Investigation launched into mounting complaints against energy supplier Eneco

Investigation launched into mounting complaints against energy supplier Eneco
© Eneco

Belgium’s Federal Energy Ombudsman has launched an investigation into dozens of complaints against energy supplier Eneco, which is accused of enticing customers into signing more expensive contracts.

Customers say they’re being told they’ll have to pay four times as much as they currently do, despite fixed rates, De Morgen reports.

“In June 2020, my contract with energy supplier Eneco was renewed for three years, with a fixed rate,” said customer Hilde Huylebroeck (57) from Bruges. “Until 2 June 2023, I would get fixed prices for electricity and gas, despite the energy crisis currently raging.”

“However, a fortnight ago I suddenly received an e-mail stating that ‘due to a change in the regulations, my product will soon cease to exist’. As of March, I would be automatically transferred to a new, variable formula, whose rates are three times higher than those in my current contract. If I still wanted to keep a fixed rate, the prices would become even four times more expensive than what I am paying now.”

Complaints pour in

Huylebroeck’s complaint is one of many.

“The complaints started coming in at the end of last week,” said Eric Houtman, federal ombudsman for energy. “There are dozens, and more are coming in every day.”

All of them concern customers with long-term energy contracts or open-ended contracts that include a price guarantee of several years. In each case, the fixed tariffs date from before the explosive increase in gas and electricity prices.

In its communications, Eneco refers to “changing regulations,” meaning the law on dormant energy contracts that came into force on 1 January this year, which is specifically intended to protect consumers against overpriced energy contracts that keep being extended.

“This law obliges energy suppliers to inform customers of the expiry date two months before the end of their contract and to make them a new offer. Or – in the case of an open-ended contract – two months before the termination or transfer,” Houtman explained.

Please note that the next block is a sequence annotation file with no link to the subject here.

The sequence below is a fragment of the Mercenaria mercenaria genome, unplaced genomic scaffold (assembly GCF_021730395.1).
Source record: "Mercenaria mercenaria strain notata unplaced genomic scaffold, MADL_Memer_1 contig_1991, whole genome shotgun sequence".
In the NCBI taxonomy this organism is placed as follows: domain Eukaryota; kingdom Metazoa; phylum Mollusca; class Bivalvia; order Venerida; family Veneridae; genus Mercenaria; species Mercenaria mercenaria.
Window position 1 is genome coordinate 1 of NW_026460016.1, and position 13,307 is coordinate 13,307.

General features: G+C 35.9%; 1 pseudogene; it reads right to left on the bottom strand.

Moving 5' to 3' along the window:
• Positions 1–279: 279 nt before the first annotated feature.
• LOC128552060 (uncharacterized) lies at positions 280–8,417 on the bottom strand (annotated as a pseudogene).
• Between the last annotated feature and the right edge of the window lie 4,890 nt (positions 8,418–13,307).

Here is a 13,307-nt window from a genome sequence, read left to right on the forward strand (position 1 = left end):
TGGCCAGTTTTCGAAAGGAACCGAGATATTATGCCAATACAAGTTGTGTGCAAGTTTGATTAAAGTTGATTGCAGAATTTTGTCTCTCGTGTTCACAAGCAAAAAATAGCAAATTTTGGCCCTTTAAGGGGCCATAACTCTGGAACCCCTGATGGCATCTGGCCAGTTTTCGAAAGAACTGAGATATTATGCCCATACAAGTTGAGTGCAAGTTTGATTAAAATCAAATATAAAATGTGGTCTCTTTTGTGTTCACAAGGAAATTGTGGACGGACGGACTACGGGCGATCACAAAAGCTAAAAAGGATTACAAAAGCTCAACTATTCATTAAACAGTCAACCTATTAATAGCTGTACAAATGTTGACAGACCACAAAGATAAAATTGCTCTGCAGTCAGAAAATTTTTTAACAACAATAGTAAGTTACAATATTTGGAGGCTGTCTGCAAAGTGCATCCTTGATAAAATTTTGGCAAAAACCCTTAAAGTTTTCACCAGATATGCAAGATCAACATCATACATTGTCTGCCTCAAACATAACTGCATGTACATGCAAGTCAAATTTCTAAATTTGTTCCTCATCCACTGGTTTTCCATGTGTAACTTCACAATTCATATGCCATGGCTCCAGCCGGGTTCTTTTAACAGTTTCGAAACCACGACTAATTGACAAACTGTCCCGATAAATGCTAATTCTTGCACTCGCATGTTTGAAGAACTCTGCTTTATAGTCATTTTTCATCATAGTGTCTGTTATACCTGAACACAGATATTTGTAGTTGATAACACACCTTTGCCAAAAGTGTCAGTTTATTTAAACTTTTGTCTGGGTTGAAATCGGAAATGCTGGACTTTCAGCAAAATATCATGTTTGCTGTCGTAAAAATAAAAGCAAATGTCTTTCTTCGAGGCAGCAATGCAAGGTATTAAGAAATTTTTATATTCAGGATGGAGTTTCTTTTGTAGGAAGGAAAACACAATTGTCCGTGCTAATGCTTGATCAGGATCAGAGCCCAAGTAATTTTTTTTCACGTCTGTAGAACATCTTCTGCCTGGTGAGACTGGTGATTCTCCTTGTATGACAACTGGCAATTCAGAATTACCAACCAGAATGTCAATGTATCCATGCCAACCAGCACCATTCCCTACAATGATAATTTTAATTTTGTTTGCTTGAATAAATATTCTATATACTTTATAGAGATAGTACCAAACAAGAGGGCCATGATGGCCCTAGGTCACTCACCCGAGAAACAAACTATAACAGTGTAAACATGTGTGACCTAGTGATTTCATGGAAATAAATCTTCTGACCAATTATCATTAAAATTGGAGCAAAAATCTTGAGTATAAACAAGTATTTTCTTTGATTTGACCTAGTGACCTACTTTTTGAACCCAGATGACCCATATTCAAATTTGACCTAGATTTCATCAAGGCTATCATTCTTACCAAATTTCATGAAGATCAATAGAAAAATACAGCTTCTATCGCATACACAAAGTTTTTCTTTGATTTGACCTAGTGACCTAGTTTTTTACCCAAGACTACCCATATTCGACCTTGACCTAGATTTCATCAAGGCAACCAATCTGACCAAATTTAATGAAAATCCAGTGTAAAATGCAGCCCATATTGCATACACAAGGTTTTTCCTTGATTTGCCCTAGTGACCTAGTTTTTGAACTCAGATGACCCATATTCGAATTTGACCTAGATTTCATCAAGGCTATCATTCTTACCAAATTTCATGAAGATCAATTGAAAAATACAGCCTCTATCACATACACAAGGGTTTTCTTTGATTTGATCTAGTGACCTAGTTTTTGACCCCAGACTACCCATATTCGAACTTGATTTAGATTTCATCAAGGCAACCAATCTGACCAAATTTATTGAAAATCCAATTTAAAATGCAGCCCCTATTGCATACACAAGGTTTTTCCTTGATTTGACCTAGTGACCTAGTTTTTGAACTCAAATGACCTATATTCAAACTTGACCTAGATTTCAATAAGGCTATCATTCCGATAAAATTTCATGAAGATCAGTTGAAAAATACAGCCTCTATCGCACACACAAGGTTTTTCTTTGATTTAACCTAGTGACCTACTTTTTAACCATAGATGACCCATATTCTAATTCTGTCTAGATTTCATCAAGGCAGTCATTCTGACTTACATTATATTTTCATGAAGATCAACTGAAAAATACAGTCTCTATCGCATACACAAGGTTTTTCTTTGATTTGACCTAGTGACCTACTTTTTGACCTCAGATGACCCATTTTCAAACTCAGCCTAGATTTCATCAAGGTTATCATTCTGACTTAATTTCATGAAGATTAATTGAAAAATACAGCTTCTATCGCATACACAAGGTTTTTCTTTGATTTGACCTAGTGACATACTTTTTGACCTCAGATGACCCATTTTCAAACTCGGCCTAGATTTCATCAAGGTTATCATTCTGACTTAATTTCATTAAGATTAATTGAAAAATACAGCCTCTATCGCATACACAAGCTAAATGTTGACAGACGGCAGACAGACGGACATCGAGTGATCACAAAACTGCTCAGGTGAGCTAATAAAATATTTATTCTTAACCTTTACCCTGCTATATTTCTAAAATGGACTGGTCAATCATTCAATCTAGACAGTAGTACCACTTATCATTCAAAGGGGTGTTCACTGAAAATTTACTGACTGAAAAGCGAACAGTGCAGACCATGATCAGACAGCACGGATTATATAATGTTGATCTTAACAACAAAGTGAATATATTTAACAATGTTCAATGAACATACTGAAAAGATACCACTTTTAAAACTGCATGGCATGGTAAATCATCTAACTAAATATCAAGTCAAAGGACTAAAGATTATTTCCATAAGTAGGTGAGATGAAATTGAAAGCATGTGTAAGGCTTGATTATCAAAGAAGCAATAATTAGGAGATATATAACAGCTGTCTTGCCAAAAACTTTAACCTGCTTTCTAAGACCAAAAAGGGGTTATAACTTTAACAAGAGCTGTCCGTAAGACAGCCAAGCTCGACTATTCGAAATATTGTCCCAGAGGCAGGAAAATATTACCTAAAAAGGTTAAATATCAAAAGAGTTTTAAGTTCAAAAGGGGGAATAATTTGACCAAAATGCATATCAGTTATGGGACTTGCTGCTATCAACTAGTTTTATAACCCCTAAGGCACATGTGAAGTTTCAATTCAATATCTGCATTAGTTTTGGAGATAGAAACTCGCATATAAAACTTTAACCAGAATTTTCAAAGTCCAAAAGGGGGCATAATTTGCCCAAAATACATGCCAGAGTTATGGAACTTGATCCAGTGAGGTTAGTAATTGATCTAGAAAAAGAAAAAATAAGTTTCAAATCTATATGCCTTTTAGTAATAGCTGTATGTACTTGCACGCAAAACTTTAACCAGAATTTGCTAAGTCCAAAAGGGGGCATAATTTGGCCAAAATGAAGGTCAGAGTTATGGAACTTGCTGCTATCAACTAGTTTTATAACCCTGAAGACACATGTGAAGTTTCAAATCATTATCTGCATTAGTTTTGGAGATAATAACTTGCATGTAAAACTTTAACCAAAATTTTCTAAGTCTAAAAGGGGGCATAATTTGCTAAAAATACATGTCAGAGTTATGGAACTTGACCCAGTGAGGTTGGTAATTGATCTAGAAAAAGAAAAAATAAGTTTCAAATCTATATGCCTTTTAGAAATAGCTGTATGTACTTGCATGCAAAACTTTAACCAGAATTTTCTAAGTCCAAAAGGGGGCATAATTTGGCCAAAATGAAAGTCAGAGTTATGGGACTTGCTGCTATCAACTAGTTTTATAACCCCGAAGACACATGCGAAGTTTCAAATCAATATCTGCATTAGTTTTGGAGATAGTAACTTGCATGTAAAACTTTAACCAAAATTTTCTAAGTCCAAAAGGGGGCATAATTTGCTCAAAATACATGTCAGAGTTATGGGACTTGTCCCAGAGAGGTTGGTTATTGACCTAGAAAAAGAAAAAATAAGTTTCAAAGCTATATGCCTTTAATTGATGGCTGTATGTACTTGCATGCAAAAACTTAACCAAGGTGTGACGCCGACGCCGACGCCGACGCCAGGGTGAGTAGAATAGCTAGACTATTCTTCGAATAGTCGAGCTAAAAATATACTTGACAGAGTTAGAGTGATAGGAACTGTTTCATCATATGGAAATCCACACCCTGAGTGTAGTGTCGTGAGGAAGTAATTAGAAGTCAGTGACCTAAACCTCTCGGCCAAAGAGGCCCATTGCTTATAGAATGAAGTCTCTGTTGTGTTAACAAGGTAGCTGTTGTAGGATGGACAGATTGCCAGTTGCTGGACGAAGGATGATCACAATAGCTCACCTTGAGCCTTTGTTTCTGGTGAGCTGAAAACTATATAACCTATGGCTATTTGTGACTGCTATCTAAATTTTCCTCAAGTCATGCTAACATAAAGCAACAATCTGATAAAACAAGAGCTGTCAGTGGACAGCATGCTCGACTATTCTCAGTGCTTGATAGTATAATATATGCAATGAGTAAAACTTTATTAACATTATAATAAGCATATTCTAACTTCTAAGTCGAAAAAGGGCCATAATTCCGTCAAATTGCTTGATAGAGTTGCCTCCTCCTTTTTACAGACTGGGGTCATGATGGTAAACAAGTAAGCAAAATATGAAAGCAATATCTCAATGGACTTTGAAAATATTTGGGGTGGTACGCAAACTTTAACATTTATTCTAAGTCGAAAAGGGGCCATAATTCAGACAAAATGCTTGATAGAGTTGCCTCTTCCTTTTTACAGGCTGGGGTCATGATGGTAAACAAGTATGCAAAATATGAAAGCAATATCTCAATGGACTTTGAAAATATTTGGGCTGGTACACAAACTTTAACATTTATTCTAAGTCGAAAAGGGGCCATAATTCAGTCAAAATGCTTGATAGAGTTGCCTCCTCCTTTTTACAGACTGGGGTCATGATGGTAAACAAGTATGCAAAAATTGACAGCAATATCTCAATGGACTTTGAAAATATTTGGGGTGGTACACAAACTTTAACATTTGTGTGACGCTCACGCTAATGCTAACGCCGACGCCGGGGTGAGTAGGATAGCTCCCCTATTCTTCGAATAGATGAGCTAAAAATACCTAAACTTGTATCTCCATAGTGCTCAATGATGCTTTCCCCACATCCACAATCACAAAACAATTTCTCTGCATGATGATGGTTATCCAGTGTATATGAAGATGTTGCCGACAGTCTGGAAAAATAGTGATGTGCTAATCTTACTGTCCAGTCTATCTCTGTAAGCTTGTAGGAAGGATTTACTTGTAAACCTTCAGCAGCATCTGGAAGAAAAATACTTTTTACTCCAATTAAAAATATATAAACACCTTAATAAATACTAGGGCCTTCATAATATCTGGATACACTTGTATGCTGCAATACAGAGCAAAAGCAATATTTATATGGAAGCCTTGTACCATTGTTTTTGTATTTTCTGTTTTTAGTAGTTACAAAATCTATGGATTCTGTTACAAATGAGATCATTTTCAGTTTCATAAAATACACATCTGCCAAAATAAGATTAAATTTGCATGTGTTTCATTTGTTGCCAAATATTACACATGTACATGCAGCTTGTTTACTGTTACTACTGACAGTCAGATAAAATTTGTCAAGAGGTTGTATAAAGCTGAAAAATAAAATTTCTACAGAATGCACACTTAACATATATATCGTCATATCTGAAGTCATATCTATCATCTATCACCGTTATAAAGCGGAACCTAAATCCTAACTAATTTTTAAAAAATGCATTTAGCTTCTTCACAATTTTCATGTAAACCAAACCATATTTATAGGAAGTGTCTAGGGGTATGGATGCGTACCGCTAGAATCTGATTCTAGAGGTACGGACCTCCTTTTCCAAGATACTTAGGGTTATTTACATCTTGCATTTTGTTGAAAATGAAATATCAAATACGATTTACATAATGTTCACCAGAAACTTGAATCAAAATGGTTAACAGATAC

Translation: Following reports in @HLN_BE and @demorgen: Eneco will certainly not break current contracts with a written price guarantee.

Eneco response to complaints

Eneco initially claimed that “a technical or human error” is behind the price changes, but following news coverage, they issued a statement saying they were only trying to inform customers of the increases they can expect in the future for planning purposes.

“The energy market is under pressure and we have seen many price increases in recent months. Anyone who takes out a new contract now will notice this immediately. The sharp rise in energy prices is therefore also worrying many families, who are seeing their monthly advances double or triple,” they said.

“Whereas until the summer it was clear that a fixed tariff was a good choice and could provide peace of mind, this is no longer the most obvious choice. To proactively assist our customers, in December we proposed to these customers to switch to an active tariff formula with a variable price.”

Investigation ongoing

Nevertheless, the energy ombudsman took issue with the wording of the communication Eneco sent to customers.

“We are still investigating all the complaints,” Houtman said, calling the proposals Eneco is sending “problematic.”

“In the complaints I receive, there is usually a three-year price guarantee. The supplier must respect this period. Additionally, according to the law, the supplier must ask the consumer’s consent, and that doesn’t happen. Eneco’s e-mails explicitly state that the customer ‘does not have to do anything’. Those two things are problematic and not legal, in my opinion.”

Customers can file a complaint with the energy ombudsman at the official website.


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